Converting a business into a home: can we convert a seaside amusement arcade into a residential property and how do we get permission?

Question: “We have just seen a small vacant amusement arcade for sale overlooking the sea in Hastings and we think it would make a wonderful family home. It’s away from the promenade so it should be quiet whilst still being close to shops and the train station.

I would like to know if we could convert the amusement arcade into a family home and what, if anything, should we consider before we buy?

Answer: Under class N of the GDPO [2015 as amended] you are allowed to convert an amusement arcade or a casino [falling within a ‘sui-generis’ use class and containing no more than 150 sqm] into a residential dwelling. This may also include reasonable renovations to enable the building to function as a home.

You will first need to make a ‘prior approval’ application to the Council. They will consider the potential transport and highways impacts, contamination and flood risks and the proposed external appearance of the building.

Whilst the assessment of an ‘prior approval’ application is limited to only four distinct considerations, it is my view that the Council should be supportive of your application subject to the conversion posing no serious flood or contamination risks to the future occupant’s health and safety, not increasing car parking pressures on surrounding streets and subject to any new windows, doors, exterior walls etc being of a good quality and of an appropriate design, particularly if located within a conservation area.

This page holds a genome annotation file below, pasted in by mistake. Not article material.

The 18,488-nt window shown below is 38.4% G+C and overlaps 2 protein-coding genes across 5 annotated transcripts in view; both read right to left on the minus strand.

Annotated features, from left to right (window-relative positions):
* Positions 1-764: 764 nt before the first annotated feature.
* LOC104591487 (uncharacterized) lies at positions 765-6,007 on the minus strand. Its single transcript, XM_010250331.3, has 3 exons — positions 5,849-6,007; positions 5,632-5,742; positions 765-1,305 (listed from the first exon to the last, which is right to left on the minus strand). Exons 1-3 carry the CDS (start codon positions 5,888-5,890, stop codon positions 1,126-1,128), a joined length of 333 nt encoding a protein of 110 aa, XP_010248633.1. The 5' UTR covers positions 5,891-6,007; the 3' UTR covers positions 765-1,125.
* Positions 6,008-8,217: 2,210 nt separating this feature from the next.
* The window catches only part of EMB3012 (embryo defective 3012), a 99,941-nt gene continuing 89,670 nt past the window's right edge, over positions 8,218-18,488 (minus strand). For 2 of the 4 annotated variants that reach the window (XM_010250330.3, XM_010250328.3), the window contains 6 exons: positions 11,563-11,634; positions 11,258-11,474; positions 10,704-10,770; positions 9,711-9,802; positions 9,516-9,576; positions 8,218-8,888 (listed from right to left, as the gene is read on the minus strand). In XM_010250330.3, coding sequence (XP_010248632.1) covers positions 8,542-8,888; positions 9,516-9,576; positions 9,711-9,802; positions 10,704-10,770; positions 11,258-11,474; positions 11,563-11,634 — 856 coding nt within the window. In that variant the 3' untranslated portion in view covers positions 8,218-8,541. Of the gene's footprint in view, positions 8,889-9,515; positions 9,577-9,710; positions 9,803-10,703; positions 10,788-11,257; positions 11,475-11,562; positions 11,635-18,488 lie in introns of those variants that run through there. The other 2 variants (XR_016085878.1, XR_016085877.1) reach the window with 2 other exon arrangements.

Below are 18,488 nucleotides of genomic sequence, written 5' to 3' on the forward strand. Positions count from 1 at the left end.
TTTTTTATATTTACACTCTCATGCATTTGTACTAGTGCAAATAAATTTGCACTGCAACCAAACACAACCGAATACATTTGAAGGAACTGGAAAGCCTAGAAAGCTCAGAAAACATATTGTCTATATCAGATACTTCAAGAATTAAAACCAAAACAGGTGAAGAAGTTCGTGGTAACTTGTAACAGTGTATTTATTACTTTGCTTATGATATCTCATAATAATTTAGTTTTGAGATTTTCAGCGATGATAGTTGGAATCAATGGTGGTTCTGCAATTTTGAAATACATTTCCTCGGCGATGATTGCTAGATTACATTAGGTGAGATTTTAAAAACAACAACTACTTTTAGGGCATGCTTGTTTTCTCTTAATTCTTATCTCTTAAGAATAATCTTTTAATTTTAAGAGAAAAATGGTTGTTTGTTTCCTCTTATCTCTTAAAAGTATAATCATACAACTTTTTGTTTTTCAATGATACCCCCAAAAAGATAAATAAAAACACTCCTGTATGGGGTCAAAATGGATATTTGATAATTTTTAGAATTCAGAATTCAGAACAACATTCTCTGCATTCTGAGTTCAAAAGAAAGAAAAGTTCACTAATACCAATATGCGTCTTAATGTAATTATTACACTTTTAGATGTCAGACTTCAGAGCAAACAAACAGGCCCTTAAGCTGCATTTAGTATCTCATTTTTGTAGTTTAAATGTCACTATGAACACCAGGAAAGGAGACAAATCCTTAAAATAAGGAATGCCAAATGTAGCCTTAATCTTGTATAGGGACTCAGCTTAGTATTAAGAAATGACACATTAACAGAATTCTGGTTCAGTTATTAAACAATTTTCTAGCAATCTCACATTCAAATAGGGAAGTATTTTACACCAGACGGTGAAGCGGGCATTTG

Listed buildings cannot be converted under class N.  

Beginning in the 1960s the decline in the number of visitors to British seaside resorts resulted in the conversion of many theatres, ballrooms and pavilions into amusement arcades. These contained mostly ‘fruit machines’ and video games.

Many seaside resorts began gaining poor reputations for anti-social behaviour and low level crime and since then [and with few exceptions] resorts have continued to lose their appeal.

The fall in demand for B&B and hotel accommodation precipitated their conversion to ‘Houses in Multiple Occupation which have now proliferated. HMOs are being increasingly used to provide temporary accommodation for vulnerable adults and children.

Last year’s House of Lords report on ‘The future of seaside towns’ identified this trend as one of the barriers to inward investment and regeneration. Good quality family dwellings must be supported if seaside towns are to have their ‘renaissance’.

44% of the England and Wales coast is defended to prevent or reduce flood risk. You should contact the Environment Agency to see if your property is located within flood zones 2 or 3 (medium and high probabilities of flooding respectively).

National planning policy seeks to direct new development (including conversions) away from areas at risk of flooding (i.e. to zone 1 – low probability); zone 2 will only be considered appropriate if you can demonstrate to the satisfaction of the Council that there are no appropriate sites currently available in zone 1.

In zone 3 you’ll need to [in addition] demonstrate that the conversion would provide wider sustainability benefits and be safe to live in.

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